The pairwise similarity comparisons between S. acuta and S. almon ITS1 sequences illustrate that there is variation at this locus, but it is inconsistent with species identification. This inconsistency could be due to hybridization, which has been observed in other species of Shorea (Kamiya et al. 2011). It may also be a product of species misidentification; all of the leaf samples used in this study were collected from morphologically similar saplings identified during the large scale tree census at Lambir Hills. In order to address these questions and enable the identification of Shorea root tips, an additional barcoding locus will be necessary in combination with ITS1.


Figures


Figure 1


Figure 2-PCR amplification results from primers designed for ITS1 (A) and ITS2 (B). Amplicons were loaded on a 1% agarose gel. Specimens of each species of Shorea are labeled 1-3, NC denotes no template, negative control.


Figure 3-Sections of ITS1 (A) and ITS2 (B) alignments showing base pair changes and insertion/deletions that differentiate between S. inappendiculata and S. almon/S. acuta


Figure 4-Pairwise similarity (%) of S. acuta and S. almon ITS1 sequences


Abstract

Shorea is a genus of tropical hardwood trees found throughout Southeast Asia. The purpose of this study was to develop a DNA barcode for three species of Shorea found in Malaysian Borneo: S. acuta, S. almon and S. inappendiculata. In order to distinguish between these three species, primers were designed to target internal transcribed spacers (ITS) 1 and 2, two non-functional regions of ribosomal DNA. ITS1 and ITS2 were successfully amplified and sequenced for each species. Both loci contained variation that could identify S. inappendiculata, but neither were able to distinguish between S. acuta and S. almon. An additional barcoding locus is necessary in order to genetically identify these species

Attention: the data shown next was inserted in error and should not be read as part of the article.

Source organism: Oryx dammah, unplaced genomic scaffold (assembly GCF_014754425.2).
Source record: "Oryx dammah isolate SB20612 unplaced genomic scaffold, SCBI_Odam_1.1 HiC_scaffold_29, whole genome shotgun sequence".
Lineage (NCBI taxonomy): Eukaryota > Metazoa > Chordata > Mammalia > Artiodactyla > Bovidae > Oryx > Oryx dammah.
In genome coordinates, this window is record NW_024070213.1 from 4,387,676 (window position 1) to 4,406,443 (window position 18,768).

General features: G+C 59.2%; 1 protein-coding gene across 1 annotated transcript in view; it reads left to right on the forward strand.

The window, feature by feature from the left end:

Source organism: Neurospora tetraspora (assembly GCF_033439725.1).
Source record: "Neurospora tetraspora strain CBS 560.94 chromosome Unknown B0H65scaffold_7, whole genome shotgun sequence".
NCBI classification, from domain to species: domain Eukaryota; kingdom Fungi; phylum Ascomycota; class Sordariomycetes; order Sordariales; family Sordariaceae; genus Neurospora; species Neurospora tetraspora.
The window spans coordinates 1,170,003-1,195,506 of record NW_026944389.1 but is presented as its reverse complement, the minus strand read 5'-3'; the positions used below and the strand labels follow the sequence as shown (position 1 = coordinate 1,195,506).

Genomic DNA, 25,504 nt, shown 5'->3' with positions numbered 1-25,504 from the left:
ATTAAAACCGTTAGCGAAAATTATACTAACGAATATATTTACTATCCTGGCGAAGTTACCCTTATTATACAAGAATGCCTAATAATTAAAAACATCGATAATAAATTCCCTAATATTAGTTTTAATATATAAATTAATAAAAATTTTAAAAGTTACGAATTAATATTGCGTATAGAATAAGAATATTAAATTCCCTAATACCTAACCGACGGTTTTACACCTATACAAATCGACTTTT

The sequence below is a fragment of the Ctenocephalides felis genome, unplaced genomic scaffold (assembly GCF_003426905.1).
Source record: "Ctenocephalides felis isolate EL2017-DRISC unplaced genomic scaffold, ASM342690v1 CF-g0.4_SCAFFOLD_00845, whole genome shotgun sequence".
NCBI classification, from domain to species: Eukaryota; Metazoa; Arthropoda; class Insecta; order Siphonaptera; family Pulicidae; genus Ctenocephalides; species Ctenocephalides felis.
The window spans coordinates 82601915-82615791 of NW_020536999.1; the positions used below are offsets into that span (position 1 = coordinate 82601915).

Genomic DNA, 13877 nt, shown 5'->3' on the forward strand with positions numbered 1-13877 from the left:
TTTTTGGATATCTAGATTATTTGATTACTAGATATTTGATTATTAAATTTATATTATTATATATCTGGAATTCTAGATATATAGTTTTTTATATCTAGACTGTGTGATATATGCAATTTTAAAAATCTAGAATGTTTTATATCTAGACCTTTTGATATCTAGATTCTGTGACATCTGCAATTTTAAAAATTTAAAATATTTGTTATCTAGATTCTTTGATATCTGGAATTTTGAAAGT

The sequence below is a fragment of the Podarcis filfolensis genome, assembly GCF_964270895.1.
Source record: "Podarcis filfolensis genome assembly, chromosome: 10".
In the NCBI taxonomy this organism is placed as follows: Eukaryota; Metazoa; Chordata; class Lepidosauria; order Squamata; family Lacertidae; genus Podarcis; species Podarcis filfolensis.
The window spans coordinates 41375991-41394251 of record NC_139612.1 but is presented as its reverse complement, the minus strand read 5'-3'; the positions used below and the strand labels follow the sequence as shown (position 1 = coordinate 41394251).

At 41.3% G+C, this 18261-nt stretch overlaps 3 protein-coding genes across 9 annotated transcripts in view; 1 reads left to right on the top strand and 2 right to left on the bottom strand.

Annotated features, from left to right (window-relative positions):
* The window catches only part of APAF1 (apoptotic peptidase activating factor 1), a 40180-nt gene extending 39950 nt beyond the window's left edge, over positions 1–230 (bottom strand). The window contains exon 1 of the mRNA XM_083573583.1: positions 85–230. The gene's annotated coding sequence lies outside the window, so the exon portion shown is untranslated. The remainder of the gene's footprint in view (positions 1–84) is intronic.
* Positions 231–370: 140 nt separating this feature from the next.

Works Cited
Chen, Shilin, H. Yao, J. Han, C. Liu, J. Song, L. Shi, Y. Zhu, X. Ma, T. Gao, X. Pang, K. Luo, Y. Li, X. Li, X. Jia, Y. Lin, C. Leon. 2010. “Validation of the ITS2 region as a novel DNA barcode for identifying medicinal plants. PLoS ONE 5(1): e8613.

Kamiya, Koichi, Y. Gan, S. Lum, M. S. Khoo, S. C. Chua, N. Faizu. 2011. Morphological and molecular evidence of natural hybridization in Shorea. Tree Genetics & Genomes, 7(2): 297-306.

Full Paper

Acknowledgments

Dr. Krista McGuire provided the impetus and direction for this project. Dr. Kabir Peay was extremely helpful negotiating my permission to conduct research at Lambir Hills National Park. I would like to thank Dr. Stuart Davies for providing tree distribution data for Lambir Hills, and Krystal Diaz and Amos Lim for giving me so much help in the field. Catharina Grubaugh and Kate Reid deserve a medal for their endless patience throughout this project and beyond. I would also like to thank Dr. Berish Rubin for his valuable guidance and constant support


This document was last modified 05/16/2014.
This site is powered by the versatile Zope platform.
This is a project of the Biology Department of Fordham University
Biotechniques.org Home